Others excel at what they do, they make an art of their work, and while many of them could do what they do here elsewhere, they have homes and families and lives in the area too. They might be well paid by regional standards but does destroying their jobs or undermining their job satisfaction help anyone? Those good jobs help to provide other good work for their friends and neighbors.

While some people were born and raised in the area, others often come from all over the country and the world, from academia, private industry and other government agencies. Overall, we are anything but insular and out of touch.

What we are is offended, threatened, inscensed and outraged by any number of things which have been visited upon us. By outside political forces pursuing hidden agendas that cause us harm. Whether it was the pursuit of a "spy" after it was clear that the compromised information could not have come from here, or an abrupt overreactive shut-up-and-sit-down manager that might well be doing it under the direction of our (conspiracy theory) political enemies.

Many of us have used the salary list you referenced as a way to recognize that we were "underpaid" compared to other parts of the high tech industry. Some of us thought that it was just our own individual circumstance that had us making 20% or more less than our peers in the larger world. A huge effort was made to realign (upwards) Computer Science salaries to prevent a bleedout of talent that was happening.

When interviewing new hires in CS I had to go to bat to get fresh graduates starting salaries that matched or exceeded my own, so they would actually consider our offer!

I did not and do not work at LANL for the high salary. I concede that it is a good salary in these uncertain times for the high tech industry after the bubble collapsed, but that is not why most of us are here.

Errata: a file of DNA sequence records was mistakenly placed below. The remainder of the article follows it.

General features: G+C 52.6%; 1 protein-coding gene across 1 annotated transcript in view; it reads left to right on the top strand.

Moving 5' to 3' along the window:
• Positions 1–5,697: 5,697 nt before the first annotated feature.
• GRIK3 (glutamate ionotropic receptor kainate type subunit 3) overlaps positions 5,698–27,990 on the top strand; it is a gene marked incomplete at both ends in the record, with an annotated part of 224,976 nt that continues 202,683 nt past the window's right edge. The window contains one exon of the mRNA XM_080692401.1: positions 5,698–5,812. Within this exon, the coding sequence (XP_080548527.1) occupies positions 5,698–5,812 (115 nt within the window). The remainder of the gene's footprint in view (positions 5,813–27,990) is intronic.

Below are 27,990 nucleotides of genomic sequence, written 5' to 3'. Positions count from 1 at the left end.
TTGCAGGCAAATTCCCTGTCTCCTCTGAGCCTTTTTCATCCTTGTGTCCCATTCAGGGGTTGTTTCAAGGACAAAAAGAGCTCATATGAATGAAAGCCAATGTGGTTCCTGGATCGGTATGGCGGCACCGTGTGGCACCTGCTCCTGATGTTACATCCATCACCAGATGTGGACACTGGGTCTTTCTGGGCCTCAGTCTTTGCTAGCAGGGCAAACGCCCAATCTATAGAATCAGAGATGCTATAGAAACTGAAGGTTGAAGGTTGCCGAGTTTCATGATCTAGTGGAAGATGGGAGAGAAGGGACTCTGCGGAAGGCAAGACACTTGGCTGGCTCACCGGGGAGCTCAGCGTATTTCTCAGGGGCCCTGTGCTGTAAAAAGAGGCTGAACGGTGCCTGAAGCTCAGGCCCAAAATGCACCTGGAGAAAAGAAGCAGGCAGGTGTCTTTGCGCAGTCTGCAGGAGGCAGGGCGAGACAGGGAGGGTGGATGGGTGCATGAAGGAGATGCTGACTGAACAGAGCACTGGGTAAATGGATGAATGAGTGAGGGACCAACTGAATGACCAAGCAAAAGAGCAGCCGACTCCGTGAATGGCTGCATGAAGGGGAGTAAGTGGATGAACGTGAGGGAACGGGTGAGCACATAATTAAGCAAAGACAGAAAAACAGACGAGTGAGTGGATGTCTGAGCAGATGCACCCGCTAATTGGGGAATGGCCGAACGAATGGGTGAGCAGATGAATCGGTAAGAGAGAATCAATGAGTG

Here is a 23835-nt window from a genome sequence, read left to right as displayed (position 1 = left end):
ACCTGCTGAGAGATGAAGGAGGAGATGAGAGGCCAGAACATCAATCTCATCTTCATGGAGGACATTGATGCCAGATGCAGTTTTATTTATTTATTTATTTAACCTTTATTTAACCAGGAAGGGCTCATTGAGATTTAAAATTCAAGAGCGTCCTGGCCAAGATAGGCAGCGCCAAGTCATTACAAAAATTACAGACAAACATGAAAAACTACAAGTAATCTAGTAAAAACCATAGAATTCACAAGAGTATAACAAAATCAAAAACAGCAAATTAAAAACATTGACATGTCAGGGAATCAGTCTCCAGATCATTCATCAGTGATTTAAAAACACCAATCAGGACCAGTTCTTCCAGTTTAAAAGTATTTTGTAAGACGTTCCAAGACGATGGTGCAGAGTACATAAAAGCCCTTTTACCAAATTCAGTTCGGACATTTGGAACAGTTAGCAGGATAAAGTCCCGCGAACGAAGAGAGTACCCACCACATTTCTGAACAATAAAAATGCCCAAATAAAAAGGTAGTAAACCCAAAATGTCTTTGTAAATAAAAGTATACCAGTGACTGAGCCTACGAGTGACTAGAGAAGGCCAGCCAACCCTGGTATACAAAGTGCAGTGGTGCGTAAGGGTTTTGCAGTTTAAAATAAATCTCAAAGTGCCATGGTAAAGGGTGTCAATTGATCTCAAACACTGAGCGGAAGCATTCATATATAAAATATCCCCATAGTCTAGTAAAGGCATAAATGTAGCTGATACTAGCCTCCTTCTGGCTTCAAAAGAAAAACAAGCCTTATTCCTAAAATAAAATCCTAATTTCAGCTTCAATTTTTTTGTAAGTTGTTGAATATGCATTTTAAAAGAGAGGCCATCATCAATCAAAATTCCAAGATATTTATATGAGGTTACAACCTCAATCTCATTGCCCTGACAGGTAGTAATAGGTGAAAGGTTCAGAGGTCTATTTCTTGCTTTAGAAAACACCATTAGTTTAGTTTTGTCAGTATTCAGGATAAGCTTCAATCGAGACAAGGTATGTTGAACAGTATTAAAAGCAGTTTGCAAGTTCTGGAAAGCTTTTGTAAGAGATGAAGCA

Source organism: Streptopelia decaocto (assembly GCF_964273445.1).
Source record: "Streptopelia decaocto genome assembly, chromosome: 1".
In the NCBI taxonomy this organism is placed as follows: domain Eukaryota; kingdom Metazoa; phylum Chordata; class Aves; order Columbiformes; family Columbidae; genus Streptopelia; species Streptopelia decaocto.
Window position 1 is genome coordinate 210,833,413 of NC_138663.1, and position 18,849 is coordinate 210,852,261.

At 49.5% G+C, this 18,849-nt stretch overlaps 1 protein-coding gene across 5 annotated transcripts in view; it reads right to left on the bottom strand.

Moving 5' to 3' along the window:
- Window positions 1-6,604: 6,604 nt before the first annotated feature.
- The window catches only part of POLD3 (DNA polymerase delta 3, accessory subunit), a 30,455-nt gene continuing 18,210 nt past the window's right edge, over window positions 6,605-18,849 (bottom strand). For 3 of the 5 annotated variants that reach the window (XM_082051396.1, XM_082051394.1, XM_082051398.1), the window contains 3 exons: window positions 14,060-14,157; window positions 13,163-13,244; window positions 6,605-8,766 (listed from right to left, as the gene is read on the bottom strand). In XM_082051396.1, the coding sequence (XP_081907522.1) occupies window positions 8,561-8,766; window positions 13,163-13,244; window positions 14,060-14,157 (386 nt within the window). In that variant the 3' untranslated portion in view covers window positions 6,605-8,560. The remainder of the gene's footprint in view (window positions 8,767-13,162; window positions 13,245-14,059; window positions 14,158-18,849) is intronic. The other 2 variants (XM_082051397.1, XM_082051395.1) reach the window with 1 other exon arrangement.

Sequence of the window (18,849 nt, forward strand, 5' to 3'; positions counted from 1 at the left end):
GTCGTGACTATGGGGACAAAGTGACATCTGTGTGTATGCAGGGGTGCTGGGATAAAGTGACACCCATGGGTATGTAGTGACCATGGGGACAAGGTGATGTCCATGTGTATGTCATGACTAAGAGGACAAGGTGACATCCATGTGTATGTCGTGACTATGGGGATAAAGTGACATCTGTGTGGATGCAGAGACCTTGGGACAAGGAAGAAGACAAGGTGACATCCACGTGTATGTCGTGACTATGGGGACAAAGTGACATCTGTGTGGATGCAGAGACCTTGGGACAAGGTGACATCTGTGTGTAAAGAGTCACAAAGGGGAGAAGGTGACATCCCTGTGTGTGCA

We are here because we like the work. We are here because we like the area. We are here because our families and friends are here. We are here because we believe in the advancement of science, not just the pursuit of economic gain.

Many of us are no longer here because we like our jobs... our work still maybe, but no longer our jobs. Director Nanos' shut-up-and-sit-down(on your hands) exercise was handled very poorly. The contract rebid is being handled very poorly.

While all this mishandling could somehow be incompetence or plain arrogance and meanness on some people's part, it looks like part of a larger conspiracy to some of us.

And we are taking it personally. Imagine that.
 
Did anyone notice that he first comment did not mention scientist, yet many subsequent posts assumed they were the subject. I wonder why?
 
My comment that not all LANL workers are SCIENTISTS referred to the HEADLINE of the original article.. and also I noted that up to a year ago more than a QUARTER of the workers were not even UC employees--and many are stil not.